According to its website, Alpha Tech Research Corp.'s motto is "Changing the face of nuclear power with clean, safe, molten salt reactor technology."  But little other public information is easy to find on the company.

Thorium is a radioactive element that can be used in a nuclear reactor as a fuel for power production.  It is distinct from the uranium-based fuel used in traditional nuclear power plants.  Some limited research and development was conducted on thorium-based reactors in the twentieth century, but recent projects and all commercial reactors rely the uranium fuel cycle.  Proponents of thorium reactors suggest abundant fuel supplies and reduced weapons proliferation risk compared to uranium, combined with other advantages of nuclear power such as reliable baseload generation with zero carbon emissions.  Some point to Utah's mineral richness as a cost-effective source for lithium, beryllium, and other materials that could be useful in molten salt reactor resign. But crucially the technology, regulation, and business structures necessary to support a thorium reactor may not yet exist.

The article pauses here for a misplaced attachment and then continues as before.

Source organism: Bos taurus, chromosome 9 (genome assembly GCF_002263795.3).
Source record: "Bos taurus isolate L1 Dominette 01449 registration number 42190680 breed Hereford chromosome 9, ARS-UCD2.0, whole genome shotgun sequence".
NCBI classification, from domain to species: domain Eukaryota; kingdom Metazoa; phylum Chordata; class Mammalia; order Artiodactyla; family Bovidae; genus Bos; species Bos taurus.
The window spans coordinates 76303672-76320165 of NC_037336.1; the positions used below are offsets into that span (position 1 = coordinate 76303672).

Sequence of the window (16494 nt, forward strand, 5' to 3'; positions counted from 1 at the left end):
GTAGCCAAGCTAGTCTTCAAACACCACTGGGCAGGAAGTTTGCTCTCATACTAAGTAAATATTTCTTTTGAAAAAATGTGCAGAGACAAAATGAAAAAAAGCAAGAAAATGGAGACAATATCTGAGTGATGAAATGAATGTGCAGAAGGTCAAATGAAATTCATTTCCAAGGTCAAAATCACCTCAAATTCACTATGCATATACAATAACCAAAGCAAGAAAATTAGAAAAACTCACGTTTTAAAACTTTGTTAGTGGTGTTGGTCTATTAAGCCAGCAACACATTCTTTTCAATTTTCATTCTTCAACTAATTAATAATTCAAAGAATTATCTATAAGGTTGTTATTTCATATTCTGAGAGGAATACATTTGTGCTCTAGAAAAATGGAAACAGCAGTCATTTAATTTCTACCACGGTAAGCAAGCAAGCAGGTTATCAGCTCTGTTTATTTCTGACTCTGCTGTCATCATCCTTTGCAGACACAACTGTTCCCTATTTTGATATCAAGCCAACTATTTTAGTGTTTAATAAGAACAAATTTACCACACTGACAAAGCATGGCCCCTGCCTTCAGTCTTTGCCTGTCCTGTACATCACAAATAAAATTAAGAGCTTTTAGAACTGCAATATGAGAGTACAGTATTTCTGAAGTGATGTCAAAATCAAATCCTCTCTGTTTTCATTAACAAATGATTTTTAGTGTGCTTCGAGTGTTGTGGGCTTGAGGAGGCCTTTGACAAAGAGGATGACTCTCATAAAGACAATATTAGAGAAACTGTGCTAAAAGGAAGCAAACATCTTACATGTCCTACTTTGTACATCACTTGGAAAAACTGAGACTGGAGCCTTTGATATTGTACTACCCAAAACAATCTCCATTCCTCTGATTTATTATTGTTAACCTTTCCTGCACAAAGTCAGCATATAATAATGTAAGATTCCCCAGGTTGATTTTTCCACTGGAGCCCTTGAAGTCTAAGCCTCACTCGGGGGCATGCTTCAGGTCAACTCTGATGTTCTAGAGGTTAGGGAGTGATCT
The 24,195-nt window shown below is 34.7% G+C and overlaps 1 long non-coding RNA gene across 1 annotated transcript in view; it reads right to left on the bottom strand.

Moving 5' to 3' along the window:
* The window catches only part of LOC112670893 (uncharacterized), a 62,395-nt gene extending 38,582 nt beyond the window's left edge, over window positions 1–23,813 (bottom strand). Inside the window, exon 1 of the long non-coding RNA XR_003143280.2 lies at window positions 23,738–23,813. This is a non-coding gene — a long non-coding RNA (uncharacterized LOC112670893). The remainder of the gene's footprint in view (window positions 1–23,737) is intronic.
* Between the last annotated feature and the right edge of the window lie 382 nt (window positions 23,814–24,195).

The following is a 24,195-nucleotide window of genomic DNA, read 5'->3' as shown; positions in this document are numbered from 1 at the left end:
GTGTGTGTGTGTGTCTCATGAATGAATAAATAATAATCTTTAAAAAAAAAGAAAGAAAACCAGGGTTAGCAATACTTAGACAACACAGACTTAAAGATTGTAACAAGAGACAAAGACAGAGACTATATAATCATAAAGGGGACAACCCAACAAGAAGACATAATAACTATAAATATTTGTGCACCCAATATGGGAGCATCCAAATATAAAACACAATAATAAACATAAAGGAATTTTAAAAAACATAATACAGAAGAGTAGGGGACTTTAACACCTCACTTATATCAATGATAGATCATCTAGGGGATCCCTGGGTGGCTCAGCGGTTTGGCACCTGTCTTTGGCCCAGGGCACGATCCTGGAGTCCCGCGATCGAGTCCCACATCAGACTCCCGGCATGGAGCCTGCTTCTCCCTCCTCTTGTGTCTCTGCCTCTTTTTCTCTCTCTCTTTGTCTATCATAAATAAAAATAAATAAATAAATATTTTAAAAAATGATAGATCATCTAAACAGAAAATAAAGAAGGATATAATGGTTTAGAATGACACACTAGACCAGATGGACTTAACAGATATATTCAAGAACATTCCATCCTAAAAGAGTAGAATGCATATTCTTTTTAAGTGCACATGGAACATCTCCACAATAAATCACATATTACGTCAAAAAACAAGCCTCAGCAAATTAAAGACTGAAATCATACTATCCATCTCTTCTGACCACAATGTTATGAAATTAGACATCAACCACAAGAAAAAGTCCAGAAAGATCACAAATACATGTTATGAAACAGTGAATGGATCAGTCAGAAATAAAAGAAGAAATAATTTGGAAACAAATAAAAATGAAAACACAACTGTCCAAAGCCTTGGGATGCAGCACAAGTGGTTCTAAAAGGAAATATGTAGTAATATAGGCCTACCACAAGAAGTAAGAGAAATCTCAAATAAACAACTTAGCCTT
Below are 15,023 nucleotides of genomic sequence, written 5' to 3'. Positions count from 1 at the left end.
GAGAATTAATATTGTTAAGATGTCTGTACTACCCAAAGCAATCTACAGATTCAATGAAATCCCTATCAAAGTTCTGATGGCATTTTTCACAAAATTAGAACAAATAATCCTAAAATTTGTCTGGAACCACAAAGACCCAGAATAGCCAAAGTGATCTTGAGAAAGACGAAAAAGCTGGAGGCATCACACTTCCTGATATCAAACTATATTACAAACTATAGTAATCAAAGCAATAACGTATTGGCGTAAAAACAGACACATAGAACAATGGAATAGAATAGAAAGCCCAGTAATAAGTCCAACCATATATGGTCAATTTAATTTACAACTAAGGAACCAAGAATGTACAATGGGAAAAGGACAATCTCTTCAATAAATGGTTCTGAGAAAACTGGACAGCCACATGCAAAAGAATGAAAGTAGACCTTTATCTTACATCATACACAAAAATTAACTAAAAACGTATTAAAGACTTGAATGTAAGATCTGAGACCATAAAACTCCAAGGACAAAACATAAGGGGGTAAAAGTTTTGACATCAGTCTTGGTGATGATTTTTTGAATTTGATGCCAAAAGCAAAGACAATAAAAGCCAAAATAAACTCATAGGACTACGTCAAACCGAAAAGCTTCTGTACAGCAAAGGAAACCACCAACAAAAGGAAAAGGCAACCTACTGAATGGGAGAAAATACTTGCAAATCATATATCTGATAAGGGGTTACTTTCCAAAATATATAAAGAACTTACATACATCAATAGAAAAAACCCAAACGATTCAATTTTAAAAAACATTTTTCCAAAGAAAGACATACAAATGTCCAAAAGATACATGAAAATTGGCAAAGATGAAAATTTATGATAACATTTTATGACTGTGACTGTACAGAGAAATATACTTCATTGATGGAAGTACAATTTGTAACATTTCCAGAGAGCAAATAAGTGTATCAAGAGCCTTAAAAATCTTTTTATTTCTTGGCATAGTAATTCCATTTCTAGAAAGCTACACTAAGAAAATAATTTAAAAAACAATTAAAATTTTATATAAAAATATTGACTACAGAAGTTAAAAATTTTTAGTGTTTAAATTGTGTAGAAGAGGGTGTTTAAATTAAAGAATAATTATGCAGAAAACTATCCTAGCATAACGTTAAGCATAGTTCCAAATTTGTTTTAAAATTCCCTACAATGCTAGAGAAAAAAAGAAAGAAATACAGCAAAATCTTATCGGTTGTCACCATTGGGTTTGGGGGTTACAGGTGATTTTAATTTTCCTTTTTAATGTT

Fifteen days after the Project Analyst RFQ closed, the Coalition issued another request for qualifications "to seek an individual or team to act as a Project Analyst to advise it and its member counties on a proposed project related to thorium energy. In addition, the Coalition seeks guidance on how to evaluate emerging technologies, and companies or groups proposing projects to the Coalition. The thorium energy facility for producing electricity, etc. is proposed by Alpha Tech Research Corporation." Proposals under this subsequent RFQ are due by 2:00 PM on October 2, 2017.  According to the Salt Lake Tribune, a coalition representative reported, "The coalition’s initial request for qualifications drew no adequate responses by its Aug. 1 deadline."  (Query why not.)